your own opinion already at the end of the introduction. Typical elements of
good introductions are references to current events, quotes of famous
people, (alarming) statistics and personal experiences.
The main part must consist of three separate
paragraphs. Arrange your arguments in climactic
order, i.e. start with the weakest one and end
with the best and most convincing one. Take care to use suitable connectives
to create a coherent text. Example: Introduction: “I was amazed when I
recently read … “Main part: “First … Second … Finally …” Conclusion: “All in
means that you must present and weigh the pros and
cons of an issue. In this case the main part consists of two paragraphs: one
for the pros (“On the one hand ...”), the other for the cons (“On the other
hand ...”). Each paragraph presents only two arguments with examples. Again
arrange your material so that the better arguments come last.
Structure of a paragraph:
The first sentence, the socalled topic
sentence, presents a statement/claim (Behauptung), idea or
thesis (These). The following sentences must refer to and support the
topic sentence with the help of concrete examples. Each paragraph should
consist of ca. four sentences.
Indent the first line of each paragraph (except the first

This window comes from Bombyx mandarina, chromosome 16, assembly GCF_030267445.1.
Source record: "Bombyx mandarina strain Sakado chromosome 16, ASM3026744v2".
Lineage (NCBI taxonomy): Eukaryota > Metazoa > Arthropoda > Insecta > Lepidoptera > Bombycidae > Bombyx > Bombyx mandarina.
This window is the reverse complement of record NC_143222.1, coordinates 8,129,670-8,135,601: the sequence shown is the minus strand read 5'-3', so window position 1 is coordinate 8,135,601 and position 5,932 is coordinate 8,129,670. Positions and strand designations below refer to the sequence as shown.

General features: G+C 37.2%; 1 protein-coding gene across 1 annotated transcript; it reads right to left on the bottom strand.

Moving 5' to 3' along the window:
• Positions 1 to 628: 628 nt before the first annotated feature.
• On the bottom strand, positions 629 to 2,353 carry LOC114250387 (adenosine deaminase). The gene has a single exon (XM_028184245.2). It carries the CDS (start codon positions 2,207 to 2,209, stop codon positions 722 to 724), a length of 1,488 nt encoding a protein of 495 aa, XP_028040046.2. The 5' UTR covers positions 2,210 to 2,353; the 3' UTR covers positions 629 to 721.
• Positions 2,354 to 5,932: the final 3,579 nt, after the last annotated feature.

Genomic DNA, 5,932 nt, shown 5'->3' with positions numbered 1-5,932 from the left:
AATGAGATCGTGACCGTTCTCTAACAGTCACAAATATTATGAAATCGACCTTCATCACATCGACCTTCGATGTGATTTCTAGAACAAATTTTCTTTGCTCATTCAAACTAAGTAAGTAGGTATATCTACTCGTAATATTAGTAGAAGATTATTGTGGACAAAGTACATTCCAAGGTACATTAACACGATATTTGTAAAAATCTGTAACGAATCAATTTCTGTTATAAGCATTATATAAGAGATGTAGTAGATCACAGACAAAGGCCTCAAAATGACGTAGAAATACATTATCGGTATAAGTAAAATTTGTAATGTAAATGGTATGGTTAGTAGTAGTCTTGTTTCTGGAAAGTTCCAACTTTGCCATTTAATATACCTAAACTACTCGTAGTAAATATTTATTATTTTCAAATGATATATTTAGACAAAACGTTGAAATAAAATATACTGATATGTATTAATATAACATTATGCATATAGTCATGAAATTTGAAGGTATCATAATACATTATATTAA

one) by circa two centimetres in order to visualize the beginning of a new
paragraph. This indent is especially important when the last line of the
paragraph goes to the very righthand margin; otherwise the reader does not
know/see that a new paragraph begins.
Take care that your final paragraph is not just a mere
repetition of what you have already said/written. Do not introduce
new/additional arguments and/or examples in your conclusion.
Number of words:
Do not count all your words in order to find out
how many words you have already written. Choose a typical line, count the
words in this line and multiply with the number of lines you have already
Your monolingual dictionary offers valuable help for your
composition. Check all words/collocations/expressions when you are not sure
how to use them. Pay attention to meaning, grammatical usage and labels such